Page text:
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84 Honda Vf700 Magna

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  • 84 Honda Vf700 Magna

    My Dad bought a this 84 Honda Magna for real cheap. It runs but once under a load the bike will die. What could be the problem with this? Also the headlight works and then it does not work. Do you think it is a wiring issue or the buld shorting out in the socket? The buld in this bike is a H4 just like what we use. So any and all help is appreciated.

  • #2
    Gee High it's like 20 years old..
    Could be anything..

    How do you mean "load"??
    Like it idles but once you get going it dies?
    I remember Cyber saying Honda had crappy wireing..
    Corroded connectors?
    I could be all in the same connector..
    The igntion switch controls the engine and lights..


    • #3
      I would guess wiring issues as well. if ya want I can give you a hand with the diagnosis/repair. granted, I don't know alot about bikes but am mechanically inclined.


      • #4
        BP and KB thanks for the replys. KB I have a disc that has the part numbers and diagrhams on it. My dad fools with bikes all the time. He likes to tinker with stuff. I am just trying to get him some more information on all of. KB I think we could take you up on the offer. What might you be doing this weekend? Might have to take a ride over to my parents house and see what we can fix or mess up.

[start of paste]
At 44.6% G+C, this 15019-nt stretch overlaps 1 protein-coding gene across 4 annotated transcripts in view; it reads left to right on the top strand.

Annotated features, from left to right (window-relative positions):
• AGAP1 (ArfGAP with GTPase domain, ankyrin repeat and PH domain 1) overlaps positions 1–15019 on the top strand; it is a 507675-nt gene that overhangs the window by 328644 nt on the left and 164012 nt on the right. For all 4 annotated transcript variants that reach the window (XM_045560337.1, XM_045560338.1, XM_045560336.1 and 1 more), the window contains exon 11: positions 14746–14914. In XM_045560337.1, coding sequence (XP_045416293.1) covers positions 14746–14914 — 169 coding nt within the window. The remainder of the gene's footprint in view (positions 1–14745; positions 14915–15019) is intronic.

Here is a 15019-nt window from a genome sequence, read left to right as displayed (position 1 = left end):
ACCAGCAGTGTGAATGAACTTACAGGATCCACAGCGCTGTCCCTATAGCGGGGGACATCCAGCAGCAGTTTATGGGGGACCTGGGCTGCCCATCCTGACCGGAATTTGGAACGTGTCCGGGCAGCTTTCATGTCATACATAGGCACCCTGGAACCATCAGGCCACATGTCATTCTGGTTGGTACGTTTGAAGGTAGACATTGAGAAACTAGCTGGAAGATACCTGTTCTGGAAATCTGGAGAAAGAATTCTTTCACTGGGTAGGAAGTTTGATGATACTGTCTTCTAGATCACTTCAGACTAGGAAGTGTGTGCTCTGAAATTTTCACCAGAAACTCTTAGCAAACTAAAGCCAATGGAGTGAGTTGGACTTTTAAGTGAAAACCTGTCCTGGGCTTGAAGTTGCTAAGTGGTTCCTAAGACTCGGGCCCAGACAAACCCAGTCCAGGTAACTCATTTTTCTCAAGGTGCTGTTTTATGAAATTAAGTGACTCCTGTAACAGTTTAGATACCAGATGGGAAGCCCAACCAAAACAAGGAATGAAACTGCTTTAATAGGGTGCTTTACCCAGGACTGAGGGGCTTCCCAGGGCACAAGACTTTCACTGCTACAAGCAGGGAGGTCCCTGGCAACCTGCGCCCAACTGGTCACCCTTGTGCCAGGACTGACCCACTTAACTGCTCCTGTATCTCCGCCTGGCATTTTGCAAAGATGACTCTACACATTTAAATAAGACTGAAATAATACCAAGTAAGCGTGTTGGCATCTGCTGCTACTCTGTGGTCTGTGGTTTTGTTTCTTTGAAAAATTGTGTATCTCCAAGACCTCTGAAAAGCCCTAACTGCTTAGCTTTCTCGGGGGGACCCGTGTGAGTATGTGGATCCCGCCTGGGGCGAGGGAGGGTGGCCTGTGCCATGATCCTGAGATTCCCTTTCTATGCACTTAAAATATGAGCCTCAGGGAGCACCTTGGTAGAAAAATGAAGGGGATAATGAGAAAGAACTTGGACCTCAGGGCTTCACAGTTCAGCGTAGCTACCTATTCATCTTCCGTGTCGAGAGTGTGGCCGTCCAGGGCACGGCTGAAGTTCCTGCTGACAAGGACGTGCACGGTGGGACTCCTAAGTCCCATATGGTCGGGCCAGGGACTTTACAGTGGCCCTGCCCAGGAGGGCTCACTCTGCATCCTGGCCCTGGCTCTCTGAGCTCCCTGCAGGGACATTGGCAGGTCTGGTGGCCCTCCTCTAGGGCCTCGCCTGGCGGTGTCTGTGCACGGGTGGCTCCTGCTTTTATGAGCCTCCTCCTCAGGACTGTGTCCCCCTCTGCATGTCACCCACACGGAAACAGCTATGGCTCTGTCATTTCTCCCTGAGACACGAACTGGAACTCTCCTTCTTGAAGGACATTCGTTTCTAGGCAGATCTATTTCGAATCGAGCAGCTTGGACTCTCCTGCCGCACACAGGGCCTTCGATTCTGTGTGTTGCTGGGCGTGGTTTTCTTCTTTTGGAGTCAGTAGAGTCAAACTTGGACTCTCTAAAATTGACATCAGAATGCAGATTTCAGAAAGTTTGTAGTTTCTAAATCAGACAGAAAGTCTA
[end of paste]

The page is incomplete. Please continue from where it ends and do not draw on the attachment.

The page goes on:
• #5
          I had a shadow 700 of the same era back when...

          Probably corrosion or debris build-up in the high-/lo-beam switch. Disassemble the switch, clean it out well with Q-Tips, electrical cleaner, contact paper if necessary. Check the solder connections, resolder if necessary. Pack with a ton of dielectric grease and put it back together.

          Wiring in general:
          Yes, this was the 2-1/2 year time period that Honda used biodegradable wiring insulation. In some climates it becomes a nightmare (lots of UV exposure and high humidity will break down the wiring). Rewiring the bike isn't too complicated if you strip down all the excess stuff (tank, seat, etc) and have a ton of wire available.

          Bike dying under load could be one of a few different issues:
          (A) fuel/spark: fouled plugs (just like a Kat), fuel-air mix borderline (this is a big issue for the rear cylinder since it gets much hotter than the front one, by virtue of not being in the wind);
          (B) Electrical gremlins: bad/dirty/corroded connections at the coils, at the ignitor or CPU, loose terminal at the battery, or a sporotic short-to-ground elsewhere (such as in the headlight circuit) will also cause it. I'd suggest wiring in a voltage gauge or strapping a multimeter to the handlebars for a day or two while riding to rule this in/out.

          Good Luck!
          =-= The CyberPoet
          Remember The CyberPoet


          • #6
            Thanks for the reply Cyber. I just needed a starting point. I told my dad to look at the headlight where the bulb plugs in to see if it had rust and stuff on it. He also thought it could be the regulator could be part of the problem.